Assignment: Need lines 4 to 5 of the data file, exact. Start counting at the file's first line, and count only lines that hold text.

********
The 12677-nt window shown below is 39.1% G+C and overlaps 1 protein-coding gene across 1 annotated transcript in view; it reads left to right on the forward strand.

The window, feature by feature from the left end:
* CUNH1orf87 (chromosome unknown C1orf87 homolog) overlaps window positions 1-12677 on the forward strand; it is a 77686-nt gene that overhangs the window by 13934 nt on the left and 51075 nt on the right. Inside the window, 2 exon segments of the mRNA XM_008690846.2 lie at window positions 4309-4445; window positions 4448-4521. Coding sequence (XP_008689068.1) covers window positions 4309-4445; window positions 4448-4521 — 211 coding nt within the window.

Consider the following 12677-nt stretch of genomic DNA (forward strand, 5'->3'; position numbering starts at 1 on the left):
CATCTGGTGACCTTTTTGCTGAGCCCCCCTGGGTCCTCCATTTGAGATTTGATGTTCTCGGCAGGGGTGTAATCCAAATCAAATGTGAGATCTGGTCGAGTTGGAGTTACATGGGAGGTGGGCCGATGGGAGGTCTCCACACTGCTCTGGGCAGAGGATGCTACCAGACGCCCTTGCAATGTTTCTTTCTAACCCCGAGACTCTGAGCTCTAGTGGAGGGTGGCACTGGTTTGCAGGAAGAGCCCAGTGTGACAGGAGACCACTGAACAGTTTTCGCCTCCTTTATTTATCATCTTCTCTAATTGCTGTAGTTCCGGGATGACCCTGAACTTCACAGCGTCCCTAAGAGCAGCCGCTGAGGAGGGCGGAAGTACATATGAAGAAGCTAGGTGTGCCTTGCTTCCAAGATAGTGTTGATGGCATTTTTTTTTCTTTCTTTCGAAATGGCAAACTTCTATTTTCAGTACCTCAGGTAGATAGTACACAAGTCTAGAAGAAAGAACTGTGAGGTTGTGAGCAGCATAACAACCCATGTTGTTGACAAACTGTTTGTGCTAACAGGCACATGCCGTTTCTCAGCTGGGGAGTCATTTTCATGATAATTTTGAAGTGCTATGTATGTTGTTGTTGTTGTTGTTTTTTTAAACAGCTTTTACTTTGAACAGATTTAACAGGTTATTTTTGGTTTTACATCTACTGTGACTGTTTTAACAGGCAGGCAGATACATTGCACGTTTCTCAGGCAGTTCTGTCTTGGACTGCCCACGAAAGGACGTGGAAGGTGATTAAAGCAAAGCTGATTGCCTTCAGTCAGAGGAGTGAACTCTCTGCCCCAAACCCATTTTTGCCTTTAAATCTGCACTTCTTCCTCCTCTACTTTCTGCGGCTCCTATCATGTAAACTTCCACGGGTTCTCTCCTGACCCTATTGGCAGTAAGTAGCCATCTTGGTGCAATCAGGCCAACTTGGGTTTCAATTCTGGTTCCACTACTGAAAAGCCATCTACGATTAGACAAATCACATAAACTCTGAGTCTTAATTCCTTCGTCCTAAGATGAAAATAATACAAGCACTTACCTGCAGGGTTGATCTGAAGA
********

Consider the following 12677-nt stretch of genomic DNA (forward strand, 5'->3'; position numbering starts at 1 on the left):
CATCTGGTGACCTTTTTGCTGAGCCCCCCTGGGTCCTCCATTTGAGATTTGATGTTCTCGGCAGGGGTGTAATCCAAATCAAATGTGAGATCTGGTCGAGTTGGAGTTACATGGGAGGTGGGCCGATGGGAGGTCTCCACACTGCTCTGGGCAGAGGATGCTACCAGACGCCCTTGCAATGTTTCTTTCTAACCCCGAGACTCTGAGCTCTAGTGGAGGGTGGCACTGGTTTGCAGGAAGAGCCCAGTGTGACAGGAGACCACTGAACAGTTTTCGCCTCCTTTATTTATCATCTTCTCTAATTGCTGTAGTTCCGGGATGACCCTGAACTTCACAGCGTCCCTAAGAGCAGCCGCTGAGGAGGGCGGAAGTACATATGAAGAAGCTAGGTGTGCCTTGCTTCCAAGATAGTGTTGATGGCATTTTTTTTTCTTTCTTTCGAAATGGCAAACTTCTATTTTCAGTACCTCAGGTAGATAGTACACAAGTCTAGAAGAAAGAACTGTGAGGTTGTGAGCAGCATAACAACCCATGTTGTTGACAAACTGTTTGTGCTAACAGGCACATGCCGTTTCTCAGCTGGGGAGTCATTTTCATGATAATTTTGAAGTGCTATGTATGTTGTTGTTGTTGTTGTTTTTTTAAACAGCTTTTACTTTGAACAGATTTAACAGGTTATTTTTGGTTTTACATCTACTGTGACTGTTTTAACAGGCAGGCAGATACATTGCACGTTTCTCAGGCAGTTCTGTCTTGGACTGCCCACGAAAGGACGTGGAAGGTGATTAAAGCAAAGCTGATTGCCTTCAGTCAGAGGAGTGAACTCTCTGCCCCAAACCCATTTTTGCCTTTAAATCTGCACTTCTTCCTCCTCTACTTTCTGCGGCTCCTATCATGTAAACTTCCACGGGTTCTCTCCTGACCCTATTGGCAGTAAGTAGCCATCTTGGTGCAATCAGGCCAACTTGGGTTTCAATTCTGGTTCCACTACTGAAAAGCCATCTACGATTAGACAAATCACATAAACTCTGAGTCTTAATTCCTTCGTCCTAAGATGAAAATAATACAAGCACTTACCTGCAGGGTTGATCTGAAGA